Film Review: Blood Quantum (2019)

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The story of “Blood Quantum” begins in 1981 on the Red Crow Indian Reservation in Quebec, Canada.

Blood Quantum movie poster. (IMDB/Website)

When fisherman Gisigu discovers gutted salmon that come back to life, he immediately calls his son Traylor, the sheriff on the reservation. Traylor, who just came back from the station where he had to shoot his dog who got extremely sick after eating poisoned rat food, decides to burn the fish.

Along with the fish, now the dog he killed an hour ago also becomes a zombie; from there onwards, the movie tells a typical zombie apocalypse genre story where except for those who have Indigenous blood, everyone else whom a zombie bites become one.

From a political perspective, the movie is retelling much Indigenous history both explicitly and implicitly with a switch of roles; for example, when the colonizers came to the native land, they had brought so many diseases like smallpox, measles, or flu that were highly spread among the Indigenous population and most of the colonizers were immune to these diseases. In this film, Indigenous people are immune to this zombie infection and the white people are chasing them after getting infected with the zombie virus.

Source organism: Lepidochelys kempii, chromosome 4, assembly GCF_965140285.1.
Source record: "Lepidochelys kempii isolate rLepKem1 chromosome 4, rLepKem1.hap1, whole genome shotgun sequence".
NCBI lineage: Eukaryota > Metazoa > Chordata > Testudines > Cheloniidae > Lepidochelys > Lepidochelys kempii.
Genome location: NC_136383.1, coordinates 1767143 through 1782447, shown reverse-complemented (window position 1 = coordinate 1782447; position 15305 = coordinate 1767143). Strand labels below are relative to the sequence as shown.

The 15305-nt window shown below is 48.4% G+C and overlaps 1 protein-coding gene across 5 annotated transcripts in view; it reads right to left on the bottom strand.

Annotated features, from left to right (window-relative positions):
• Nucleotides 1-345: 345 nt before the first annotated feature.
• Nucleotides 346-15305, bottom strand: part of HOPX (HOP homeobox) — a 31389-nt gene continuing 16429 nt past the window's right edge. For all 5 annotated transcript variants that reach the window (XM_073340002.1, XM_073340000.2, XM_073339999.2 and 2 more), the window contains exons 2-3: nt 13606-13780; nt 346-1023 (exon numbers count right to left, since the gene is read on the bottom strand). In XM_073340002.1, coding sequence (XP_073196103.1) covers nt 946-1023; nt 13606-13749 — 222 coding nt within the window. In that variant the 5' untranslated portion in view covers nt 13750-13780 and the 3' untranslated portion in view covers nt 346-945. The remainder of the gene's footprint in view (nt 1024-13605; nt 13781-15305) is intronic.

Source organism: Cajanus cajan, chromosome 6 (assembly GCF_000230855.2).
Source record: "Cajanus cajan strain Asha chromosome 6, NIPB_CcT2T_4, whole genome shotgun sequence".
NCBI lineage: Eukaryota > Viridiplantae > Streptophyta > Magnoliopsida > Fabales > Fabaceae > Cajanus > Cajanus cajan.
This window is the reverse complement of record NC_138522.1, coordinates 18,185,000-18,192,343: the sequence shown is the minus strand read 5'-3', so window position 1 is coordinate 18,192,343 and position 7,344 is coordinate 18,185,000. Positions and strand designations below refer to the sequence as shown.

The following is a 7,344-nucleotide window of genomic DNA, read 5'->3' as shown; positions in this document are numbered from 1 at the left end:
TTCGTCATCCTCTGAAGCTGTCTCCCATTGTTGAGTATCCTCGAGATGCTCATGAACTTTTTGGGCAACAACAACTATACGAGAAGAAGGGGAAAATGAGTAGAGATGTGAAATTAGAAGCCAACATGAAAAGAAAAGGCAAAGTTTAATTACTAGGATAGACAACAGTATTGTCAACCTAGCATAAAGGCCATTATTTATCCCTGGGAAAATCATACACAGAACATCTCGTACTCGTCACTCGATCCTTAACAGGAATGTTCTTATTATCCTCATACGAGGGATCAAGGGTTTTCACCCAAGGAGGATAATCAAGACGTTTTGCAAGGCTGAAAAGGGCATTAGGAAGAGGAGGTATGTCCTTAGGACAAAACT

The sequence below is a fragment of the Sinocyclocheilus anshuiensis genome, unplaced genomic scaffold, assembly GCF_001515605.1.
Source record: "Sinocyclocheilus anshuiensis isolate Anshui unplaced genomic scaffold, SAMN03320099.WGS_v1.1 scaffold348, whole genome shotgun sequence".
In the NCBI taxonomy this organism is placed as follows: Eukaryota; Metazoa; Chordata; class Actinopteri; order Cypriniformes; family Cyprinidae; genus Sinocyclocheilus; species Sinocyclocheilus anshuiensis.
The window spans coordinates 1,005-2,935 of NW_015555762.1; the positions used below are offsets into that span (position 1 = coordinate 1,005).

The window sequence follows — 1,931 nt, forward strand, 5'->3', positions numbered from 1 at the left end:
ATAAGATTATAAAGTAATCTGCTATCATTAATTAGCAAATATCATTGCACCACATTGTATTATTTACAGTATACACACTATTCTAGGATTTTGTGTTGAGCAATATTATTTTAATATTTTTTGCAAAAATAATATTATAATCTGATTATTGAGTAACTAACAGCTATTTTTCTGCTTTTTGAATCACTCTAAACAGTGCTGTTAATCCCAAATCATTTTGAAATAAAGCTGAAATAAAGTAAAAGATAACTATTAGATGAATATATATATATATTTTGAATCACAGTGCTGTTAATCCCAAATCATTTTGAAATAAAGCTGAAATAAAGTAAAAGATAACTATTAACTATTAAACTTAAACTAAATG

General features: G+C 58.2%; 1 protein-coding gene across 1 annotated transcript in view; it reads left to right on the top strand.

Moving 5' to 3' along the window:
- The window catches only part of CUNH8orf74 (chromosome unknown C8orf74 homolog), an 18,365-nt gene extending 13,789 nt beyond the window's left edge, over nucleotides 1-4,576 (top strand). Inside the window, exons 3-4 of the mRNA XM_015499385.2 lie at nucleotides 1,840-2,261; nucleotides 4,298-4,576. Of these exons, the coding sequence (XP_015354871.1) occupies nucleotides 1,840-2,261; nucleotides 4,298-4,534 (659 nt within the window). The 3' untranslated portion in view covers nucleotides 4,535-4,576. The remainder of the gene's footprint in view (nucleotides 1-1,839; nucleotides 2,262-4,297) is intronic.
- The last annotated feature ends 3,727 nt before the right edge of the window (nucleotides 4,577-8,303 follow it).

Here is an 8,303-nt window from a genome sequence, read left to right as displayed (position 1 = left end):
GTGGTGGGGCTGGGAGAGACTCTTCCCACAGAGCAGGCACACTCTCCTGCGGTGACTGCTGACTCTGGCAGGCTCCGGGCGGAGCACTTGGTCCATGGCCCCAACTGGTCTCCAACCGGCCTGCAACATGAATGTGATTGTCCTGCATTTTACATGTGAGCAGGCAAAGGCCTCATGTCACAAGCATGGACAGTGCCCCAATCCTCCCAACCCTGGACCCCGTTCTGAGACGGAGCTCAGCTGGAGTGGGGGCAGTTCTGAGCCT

There are also scenes where the last group of Indigenous people is chased through the church graveyard and the close shots provide glimpses of crosses, Catholic churches, and residential schools which traumatized Indigenous people.

Initially released in 2019, Blood Quantum has won seven awards at the Canadian Screen Awards including the Best Screenplay award. It was also the runner-up for the People’s Choice award at the Toronto International Film Festival.

If you enjoy a zombie apocalypse movie or if you respect and want to learn more about Indigenous perspectives, this film should be on your dream list, and I will highly recommend it. This movie is showing tomorrow, October 28, at the Ganong Hall Lecture Theatre.

Emily is in her fourth year of Political Science. She loves studying and academics which follows into her research work. She's a stern black coffee drinker and is a proud Acadienne. When she's not working or doing school work, you can find Emily listening to 70s music on vinyl and watching Parks and Recreation. If you ask her about parliamentary institutions, she won't stop talking.